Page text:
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Sound of mother's voice releases hormones that calm stress

Kathleen Blanchard's picture

For women studied, the voice of their mother was found to release hormones that are as powerful as a hug to calm stress. Researchers have shown that just hearing mother’s voice releases the “love hormone” oxytocin, and the calming effect is just as powerful as physical contact.

Oxytocin is a stress relieving hormone that has been the subject of much study – it is the hormone that is released when a mother nurses her baby. To find the calming influence of the voice of a mother, researchers measure oxytocin levels among a group of seven- to 12-year-old girls placed in a stressful situation. The girls were asked to solve math equations in front of a panel of strangers. Researchers compared oxytocin levels in three groups of girls.

One group watched a neutral video, another received in-person hugs from mother, and a third group called their mother on the phone. Researchers found that just hearing mother’s voice had the same calming effect as a hug.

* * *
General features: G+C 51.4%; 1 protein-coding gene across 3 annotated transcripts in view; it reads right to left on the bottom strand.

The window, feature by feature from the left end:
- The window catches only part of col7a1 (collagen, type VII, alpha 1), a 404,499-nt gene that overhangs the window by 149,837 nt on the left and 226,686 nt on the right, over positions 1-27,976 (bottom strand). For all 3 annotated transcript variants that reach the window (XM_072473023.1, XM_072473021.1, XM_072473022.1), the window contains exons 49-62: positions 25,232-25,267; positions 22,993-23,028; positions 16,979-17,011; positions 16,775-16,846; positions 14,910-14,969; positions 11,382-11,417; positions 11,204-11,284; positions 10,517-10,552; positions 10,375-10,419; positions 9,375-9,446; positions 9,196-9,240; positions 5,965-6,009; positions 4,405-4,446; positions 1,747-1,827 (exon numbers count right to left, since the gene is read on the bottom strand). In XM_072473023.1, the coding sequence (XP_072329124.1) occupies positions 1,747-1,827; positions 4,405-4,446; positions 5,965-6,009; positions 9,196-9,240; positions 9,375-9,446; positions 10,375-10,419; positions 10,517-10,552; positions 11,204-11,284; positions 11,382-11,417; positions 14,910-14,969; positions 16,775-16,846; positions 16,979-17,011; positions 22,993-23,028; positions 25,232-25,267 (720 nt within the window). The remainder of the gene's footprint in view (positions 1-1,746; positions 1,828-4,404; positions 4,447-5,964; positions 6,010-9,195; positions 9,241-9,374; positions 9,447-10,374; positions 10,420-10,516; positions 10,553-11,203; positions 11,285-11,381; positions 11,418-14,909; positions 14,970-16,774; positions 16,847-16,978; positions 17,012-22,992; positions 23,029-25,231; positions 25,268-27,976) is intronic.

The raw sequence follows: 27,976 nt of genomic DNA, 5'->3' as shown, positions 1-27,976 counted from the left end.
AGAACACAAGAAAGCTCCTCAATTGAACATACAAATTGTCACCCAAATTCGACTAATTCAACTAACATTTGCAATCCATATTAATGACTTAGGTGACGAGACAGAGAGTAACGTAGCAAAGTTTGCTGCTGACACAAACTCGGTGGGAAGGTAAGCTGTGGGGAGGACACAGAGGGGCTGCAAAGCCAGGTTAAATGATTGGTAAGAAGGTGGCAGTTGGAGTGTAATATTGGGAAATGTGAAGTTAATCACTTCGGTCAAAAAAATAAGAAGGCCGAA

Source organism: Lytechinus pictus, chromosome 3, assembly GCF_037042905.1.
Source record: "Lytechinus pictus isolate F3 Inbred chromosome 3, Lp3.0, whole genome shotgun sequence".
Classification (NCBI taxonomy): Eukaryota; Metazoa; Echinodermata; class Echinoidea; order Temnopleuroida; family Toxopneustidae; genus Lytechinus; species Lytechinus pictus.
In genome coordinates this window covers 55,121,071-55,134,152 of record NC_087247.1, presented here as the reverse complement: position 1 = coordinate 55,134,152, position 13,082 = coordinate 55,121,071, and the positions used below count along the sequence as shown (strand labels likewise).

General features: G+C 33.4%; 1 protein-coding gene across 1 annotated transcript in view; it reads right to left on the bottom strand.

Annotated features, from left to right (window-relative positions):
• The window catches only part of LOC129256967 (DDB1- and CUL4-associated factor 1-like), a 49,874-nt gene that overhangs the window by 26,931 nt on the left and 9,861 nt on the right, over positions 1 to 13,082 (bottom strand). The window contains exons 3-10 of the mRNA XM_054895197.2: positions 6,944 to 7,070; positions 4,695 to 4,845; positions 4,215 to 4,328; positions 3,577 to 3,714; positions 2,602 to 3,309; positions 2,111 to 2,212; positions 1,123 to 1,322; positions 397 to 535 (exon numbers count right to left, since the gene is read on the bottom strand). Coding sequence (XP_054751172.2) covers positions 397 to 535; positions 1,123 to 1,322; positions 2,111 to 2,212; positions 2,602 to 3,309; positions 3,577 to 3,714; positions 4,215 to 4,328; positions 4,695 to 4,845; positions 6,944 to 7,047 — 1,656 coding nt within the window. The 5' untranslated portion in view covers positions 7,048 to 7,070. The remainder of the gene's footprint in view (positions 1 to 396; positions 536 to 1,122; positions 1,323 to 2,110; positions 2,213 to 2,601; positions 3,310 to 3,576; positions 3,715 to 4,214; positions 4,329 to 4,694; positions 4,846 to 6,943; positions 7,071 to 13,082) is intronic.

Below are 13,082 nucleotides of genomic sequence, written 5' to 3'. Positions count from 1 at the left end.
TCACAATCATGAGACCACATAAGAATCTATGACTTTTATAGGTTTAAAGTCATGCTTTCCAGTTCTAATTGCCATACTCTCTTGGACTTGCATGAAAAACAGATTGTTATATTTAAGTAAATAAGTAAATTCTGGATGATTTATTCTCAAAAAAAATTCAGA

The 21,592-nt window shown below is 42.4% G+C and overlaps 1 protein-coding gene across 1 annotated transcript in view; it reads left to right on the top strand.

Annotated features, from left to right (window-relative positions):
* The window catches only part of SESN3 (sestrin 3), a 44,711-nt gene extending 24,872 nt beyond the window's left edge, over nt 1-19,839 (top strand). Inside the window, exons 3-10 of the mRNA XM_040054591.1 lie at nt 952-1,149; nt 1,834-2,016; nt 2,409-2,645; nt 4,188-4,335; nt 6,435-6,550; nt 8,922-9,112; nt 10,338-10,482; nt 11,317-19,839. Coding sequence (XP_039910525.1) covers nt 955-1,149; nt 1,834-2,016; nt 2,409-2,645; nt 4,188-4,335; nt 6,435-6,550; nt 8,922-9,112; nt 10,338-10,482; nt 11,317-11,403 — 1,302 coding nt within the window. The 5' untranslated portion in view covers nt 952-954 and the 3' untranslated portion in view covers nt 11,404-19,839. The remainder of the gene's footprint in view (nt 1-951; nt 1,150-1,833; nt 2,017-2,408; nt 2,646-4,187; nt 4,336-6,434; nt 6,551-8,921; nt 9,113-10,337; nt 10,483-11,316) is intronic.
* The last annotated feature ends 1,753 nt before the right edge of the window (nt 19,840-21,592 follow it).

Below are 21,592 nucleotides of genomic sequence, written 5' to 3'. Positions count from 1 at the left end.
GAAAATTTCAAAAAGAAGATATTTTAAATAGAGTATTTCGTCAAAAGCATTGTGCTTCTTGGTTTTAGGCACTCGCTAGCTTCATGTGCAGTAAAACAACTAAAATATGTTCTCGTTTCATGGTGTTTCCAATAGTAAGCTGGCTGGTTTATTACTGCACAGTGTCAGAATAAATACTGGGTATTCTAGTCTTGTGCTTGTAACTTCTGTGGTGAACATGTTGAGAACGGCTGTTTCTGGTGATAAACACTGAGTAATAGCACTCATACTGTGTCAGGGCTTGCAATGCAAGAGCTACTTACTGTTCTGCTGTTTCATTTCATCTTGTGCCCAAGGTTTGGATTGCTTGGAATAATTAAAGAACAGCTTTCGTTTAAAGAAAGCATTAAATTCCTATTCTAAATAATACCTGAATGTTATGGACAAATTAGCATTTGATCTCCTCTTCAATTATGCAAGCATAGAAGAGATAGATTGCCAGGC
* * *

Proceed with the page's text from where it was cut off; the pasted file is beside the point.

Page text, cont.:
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Biological anthropologist Leslie Seltzer from University of Wisconsin-Madison conducted the tests and says, "The children who got to interact with their mothers had virtually the same hormonal response, whether they interacted in person or over the phone. It was understood that oxytocin release in the context of social bonding usually required physical contact.” Seltzer says, “it's clear from these results that a mother's voice can have the same effect as a hug, even if they're not standing there."

The effect of mother’s voice for reducing stress was found to last long after the anxiety producing situation ended. Seth Pollak, psychology professor and director of UW-Madison's Child Emotion Lab says, “By the time the children go home, they're still enjoying the benefits of this relief and their cortisol levels are still low."

Pollak adds he has been observing students who call their mothers on cell phones after exams – and now he understands why. He says, “Maybe it's a quick and dirty way to feel better. It's not pop psychology or psychobabble." He also says the findings that a mother’s voice has a physiologic effect that calms and releases oxytocin “is really exciting.”

Lots of social species use vocalization, and more studies could tell us if animals respond the same way as humans who respond the same way to a mother’s voice as to a hug. Pollak says, “We're curious to see if this effect is unique to humans.” The effect of a mother’s voice can calm the nerves, offering lasting relief from stress and anxiety.

Proceeding of the Royal Society B